Tag: car scam

You Have a Car Problem Scam

This is a well known scam that targets single women in cars – either arriving back home or just parked in a quiet area or about to leave a multi storey car park.

The target is approached by a man with an East European accent who warns her of a problem with her car.

He points out something wrong at the back of the car – could be trailing wires, something that looks like it’s fallen off underneath the car etc. Anything the scammers can easily add to the car unseen.

While the first scammer keeps the woman occupied worrying about car problems, a second man appears and his job is to rifle the handbag on the passenger seat for credit and debit cards and notes. If there’s nothing valuable in the car or she is carrying her handbag – they either give up or snatch the bag.

Either way they typically get away with payment cards and cash.

A Surrey woman recently suffered this scam where she had just driven into her driveway and a man pointed out loose wires at the back of the car. The accomplice got her payment cards and stole £500. Luckily for her they also tried to take out £2,000 from her account but the bank blocked it.

Stay safe.

If you have any experiences with scammers, spammers or time-waster do let me know, by email.

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The Dale Car Scam

This is the strange story of a scammer named Geraldine Elizabeth Carmichael.  In 1974, there was an oil crisis and people looked for cars that were cheaper to run than the typical American gas guzzler.

She came up with The Dale. A three wheeler two seater sports car powered by an 850 cc air cooled engine and claimed to manage 70 miles per gallon and to cost only $2000 (cheap even in 1974).

Two additional vehicles were planned by Carmichael, the Revelle and the Vanagen. Both of these had  a three-wheeled design and used the same 2-cylinder engine. None of the vehicles ever saw production and only two prototype vehicles of the Dale were made; only one prototype was able to run under its own power.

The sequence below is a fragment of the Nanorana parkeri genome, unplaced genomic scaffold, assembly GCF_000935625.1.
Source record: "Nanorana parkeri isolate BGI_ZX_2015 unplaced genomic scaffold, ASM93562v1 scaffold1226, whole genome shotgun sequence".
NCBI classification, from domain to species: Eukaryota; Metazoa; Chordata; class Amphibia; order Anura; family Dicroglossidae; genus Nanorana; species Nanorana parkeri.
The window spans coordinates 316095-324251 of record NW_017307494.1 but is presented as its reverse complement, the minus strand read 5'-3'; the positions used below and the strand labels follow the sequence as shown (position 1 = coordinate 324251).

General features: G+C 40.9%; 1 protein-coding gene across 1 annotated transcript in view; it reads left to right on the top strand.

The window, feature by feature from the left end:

Speaking to the Chicago Sun-Times in November 1974, Carmichael said she was on the way to taking on General Motors or any other car manufacturer for that matter. She said she had millions of dollars in backing “from private parties” and also talked of a 150,000 sq ft  assembly plant in Burbank, California and over 100 employees on the rolls.

She claimed to be the widow of a NASA structural engineer but in fact she had been wanted by the police since 1961 for alleged involvement in counterfeiting. She scammed $33 million from investors before running off with the money.

The Dale was marketed as being high-tech, lightweight, yet safer than any existing car at the time. “By eliminating a wheel in the rear, we saved 300 pounds and knocked more than $300 from the car’s price. The Dale  weighs less than 1,000 pounds”, said Carmichael. She claimed that the car’s lightness did not affect its stability or safety. The low centre of gravity always remained inside the triangle of the three wheels, making it nearly impossible for it to tip over. She also went on record to say that she drove it into a wall at 30 miles per hour and there was no structural damage to the car or her. She expected sales of 88,000 cars in the first year and 250,000 in the second year.

When Car & Driver magazine went to investigate the Dale, the prototype lacked a steering wheel, had no accelerator pedal, and had a lawnmower engine in the engine compartment not connected to the wheels..

The clever scammer was caught and jailed but only some of the money was ever recovered.

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